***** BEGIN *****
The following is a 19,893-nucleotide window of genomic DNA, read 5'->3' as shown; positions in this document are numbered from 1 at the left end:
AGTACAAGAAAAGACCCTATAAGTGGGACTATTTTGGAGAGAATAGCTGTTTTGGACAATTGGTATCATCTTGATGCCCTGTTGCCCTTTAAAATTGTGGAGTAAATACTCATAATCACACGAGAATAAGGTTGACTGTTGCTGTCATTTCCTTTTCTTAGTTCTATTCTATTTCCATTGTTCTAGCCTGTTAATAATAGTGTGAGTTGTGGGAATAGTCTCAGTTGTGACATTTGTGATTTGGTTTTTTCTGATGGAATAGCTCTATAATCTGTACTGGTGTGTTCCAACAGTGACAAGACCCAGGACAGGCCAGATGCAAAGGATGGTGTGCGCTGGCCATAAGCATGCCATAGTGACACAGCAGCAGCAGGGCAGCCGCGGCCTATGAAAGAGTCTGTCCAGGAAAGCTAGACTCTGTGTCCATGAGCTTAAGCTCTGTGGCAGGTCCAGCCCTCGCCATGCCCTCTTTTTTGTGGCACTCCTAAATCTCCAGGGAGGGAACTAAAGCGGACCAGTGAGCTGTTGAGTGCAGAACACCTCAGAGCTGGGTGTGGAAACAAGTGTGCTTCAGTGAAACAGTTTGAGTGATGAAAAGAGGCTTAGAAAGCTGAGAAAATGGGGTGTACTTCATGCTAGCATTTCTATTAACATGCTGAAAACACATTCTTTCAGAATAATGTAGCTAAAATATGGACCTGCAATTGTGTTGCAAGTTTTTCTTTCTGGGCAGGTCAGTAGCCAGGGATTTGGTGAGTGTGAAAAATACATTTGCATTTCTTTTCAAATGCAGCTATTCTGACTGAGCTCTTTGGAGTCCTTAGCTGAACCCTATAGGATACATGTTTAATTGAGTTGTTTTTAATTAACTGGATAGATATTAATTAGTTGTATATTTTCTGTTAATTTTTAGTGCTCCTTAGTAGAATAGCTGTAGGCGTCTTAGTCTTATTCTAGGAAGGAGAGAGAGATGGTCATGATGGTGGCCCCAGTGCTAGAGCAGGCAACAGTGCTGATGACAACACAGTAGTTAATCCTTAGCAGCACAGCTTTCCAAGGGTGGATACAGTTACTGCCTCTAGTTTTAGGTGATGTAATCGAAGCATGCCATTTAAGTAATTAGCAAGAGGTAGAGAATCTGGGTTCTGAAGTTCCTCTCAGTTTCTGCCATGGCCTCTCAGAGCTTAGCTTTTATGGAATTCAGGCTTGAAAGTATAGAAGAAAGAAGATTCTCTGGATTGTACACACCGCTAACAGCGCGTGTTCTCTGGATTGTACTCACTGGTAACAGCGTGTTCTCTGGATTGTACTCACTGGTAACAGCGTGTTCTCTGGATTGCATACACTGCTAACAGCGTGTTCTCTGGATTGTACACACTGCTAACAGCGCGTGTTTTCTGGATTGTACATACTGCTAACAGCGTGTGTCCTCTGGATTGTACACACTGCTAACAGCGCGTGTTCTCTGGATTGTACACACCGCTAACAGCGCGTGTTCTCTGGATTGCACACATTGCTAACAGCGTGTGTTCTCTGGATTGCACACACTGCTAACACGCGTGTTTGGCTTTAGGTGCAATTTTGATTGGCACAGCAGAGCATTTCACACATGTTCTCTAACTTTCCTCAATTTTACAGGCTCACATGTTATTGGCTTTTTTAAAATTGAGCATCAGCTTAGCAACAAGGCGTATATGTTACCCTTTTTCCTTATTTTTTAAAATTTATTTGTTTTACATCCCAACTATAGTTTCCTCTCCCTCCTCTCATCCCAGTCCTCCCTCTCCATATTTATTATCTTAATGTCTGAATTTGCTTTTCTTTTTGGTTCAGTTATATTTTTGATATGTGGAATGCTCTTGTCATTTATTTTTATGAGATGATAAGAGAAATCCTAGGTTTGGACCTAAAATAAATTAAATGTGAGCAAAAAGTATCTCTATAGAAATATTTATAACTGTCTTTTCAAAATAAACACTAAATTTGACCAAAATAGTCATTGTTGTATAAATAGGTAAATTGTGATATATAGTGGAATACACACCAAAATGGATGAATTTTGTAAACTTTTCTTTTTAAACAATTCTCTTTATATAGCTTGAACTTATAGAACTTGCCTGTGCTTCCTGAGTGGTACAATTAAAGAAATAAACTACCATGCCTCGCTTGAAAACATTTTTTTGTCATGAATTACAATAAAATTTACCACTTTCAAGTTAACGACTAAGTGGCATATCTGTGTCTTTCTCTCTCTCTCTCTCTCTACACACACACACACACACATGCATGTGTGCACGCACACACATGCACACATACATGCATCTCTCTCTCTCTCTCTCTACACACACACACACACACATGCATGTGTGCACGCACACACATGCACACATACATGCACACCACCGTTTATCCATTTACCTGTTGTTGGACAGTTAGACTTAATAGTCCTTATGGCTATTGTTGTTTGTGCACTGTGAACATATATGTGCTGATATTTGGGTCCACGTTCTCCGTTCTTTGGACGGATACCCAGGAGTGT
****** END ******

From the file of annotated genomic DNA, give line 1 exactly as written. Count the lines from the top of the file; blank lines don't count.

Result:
The following is a 19,893-nucleotide window of genomic DNA, read 5'->3' as shown; positions in this document are numbered from 1 at the left end: